These theories are derived from models in which data, developed from perceptual cues, are processed in a logical fashion to provide desired outcomes through the systematic ordering and restructuring of new information. In information processing models of learning, information is received through our sensory organs where some of it is lost and some of it is filtered for its importance before being passed to the short-term memory store. (When working in a workshop or studio, the range of senses employed by the learner is increased. The tactile and olfactory senses employed when working with resistant materials together with sounds generated must all help to build more accurate concepts than those obtained from working solely with the printed word or even a computer simulation). At this stage, information is consciously worked upon and sometimes used for routine operations. Data or information that is recognized to be of greater value is subjected to transformation and transferred to the long-term store for appropriate concepts that "make sense'" and for use when needed.
This is obviously a very complex process that relies upon the accuracy of the interpretation of the perceptual cues that are received from our sensory organs and also the ability of the brain to recognize appropriate schemata or connections. The learning process can therefore be enhanced if the learner uses a range of sense organs (Eisner, 1985) to help form the concepts under development. The wider the range and the more accurate the inputs, the more effective the learning is.
While information processing models of learning are useful in explaining how changes in behavior in the cognitive domain may occur, these theories are not solely concerned with that domain because the sensorimotor skills necessary for the implementation of much technological/scientific/physical activity are said to have much in common with the mental skills used in categorizing and processing knowledge for other forms of activity (Welford, 1971). We could, therefore, have an understanding that encompasses and explains a lot of activities found in technology education. Again, it is important to stress that while an information processing model is of value, it cannot be the whole story. Dyne et al. (1994) suggested that information processing explains in part the learning that takes place while acknowledging that what they term "student approaches to learning" (SAL) as an essential component. Learning occurs both within the student as well as within the teaching\learning context.
We are often confused by the virtues of ICT. Its advantages for data retrieval and routine, lower order activities are obvious and often valuable. However, the application of ICT to technological problem solving or other higher level research activities still leaves much work to be done.
In summary, there appears to be at least five stages or levels in the use of ICT in technology education:
- Level 1 is the development of routine skills such as word processing or graphics packages as an aid to clarification and communication.
- Level 2 is the use of ICT to search databases such as CD-ROMs and the WWW as a powerful library. It is important to realize, however, that it is not sufficient to give students practice in using such sources; they also require skills in finding the information and in discrimination of the results.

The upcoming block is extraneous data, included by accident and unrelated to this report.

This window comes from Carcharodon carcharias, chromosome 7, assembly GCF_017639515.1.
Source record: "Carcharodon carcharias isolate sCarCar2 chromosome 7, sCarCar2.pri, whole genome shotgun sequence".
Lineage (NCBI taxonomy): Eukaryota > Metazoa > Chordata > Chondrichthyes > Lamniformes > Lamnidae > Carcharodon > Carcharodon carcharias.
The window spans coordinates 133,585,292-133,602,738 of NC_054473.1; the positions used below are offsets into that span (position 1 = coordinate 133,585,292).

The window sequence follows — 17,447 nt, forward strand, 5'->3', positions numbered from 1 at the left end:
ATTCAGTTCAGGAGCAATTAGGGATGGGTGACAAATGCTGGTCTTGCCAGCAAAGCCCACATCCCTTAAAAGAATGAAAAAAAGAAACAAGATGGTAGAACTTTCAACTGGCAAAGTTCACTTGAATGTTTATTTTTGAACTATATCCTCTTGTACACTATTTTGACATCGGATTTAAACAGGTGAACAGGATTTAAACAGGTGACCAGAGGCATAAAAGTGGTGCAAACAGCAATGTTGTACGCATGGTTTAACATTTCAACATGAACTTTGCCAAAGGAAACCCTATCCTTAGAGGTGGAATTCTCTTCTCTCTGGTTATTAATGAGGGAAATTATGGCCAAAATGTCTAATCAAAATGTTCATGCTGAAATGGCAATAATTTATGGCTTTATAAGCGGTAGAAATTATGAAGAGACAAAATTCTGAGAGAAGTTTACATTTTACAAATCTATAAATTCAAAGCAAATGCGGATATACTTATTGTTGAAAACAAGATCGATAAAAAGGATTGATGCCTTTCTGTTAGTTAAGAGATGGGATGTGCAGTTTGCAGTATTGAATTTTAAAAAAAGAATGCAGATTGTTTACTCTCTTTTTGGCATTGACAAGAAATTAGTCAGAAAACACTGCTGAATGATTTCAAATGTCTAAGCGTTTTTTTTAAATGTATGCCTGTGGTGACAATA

- The third level is the adoption of existing programs to gain a deeper understanding of the power of ICT to "number crunch," to control mechanisms, or for modeling simple solutions to attainable problems.
- In Level 4 the learner moves from the direction and guidance of the teacher to the development of creative thought, possibly not until senior levels of school or university education. The PC now becomes an extension of the brain.
- The fifth and possibly most difficult level to attain-and the one in which most research needs to be done-is related to the development of understanding of the cognitive processes of the learner and the application of this knowledge to specific tasks. At this stage we may be able to develop generic creative abilities rather than the ability to understand specific problems. When we can utilize this capability, we will begin to be able to exploit the power of ICT in the learning environment.
- While it is obvious ICT can be used to aid learning, the real breakthrough will occur when truly interactive packages provide rich learning environments.George Shield is a professor and director at the School of Education at the University of Sunderland in the United Kingdom. He is a member-at-large of the International Office of Epsilon Pi Tau.
Andaloro, G., & Bellomonte, L. (1998). Student knowledge and learning skill modeling in the learning environment `forces.' Computers Education, 30 3/4, 209-217.
Assessment of Performance Unit. (1981). Understanding design and technology. London: HMSO.
Atkins, M. J. (1993). Theories of learning and multi-media applications: An overview. Research Papers in Education, 8(2), 25-271.
Atkinson, S. (1998). Cognitive style in the context of design and technology project work. Educational Psychology, 18(2). 183-194.
Baird, J. R. (1990). Assessing students' ability to learn how to learn: Assessment of metacognitive processes in science, technology and mathematics. In D. Layton (Ed.), Innovations in science and technology education (Vol. 3, pp. 81-96). Paris: UNESCO.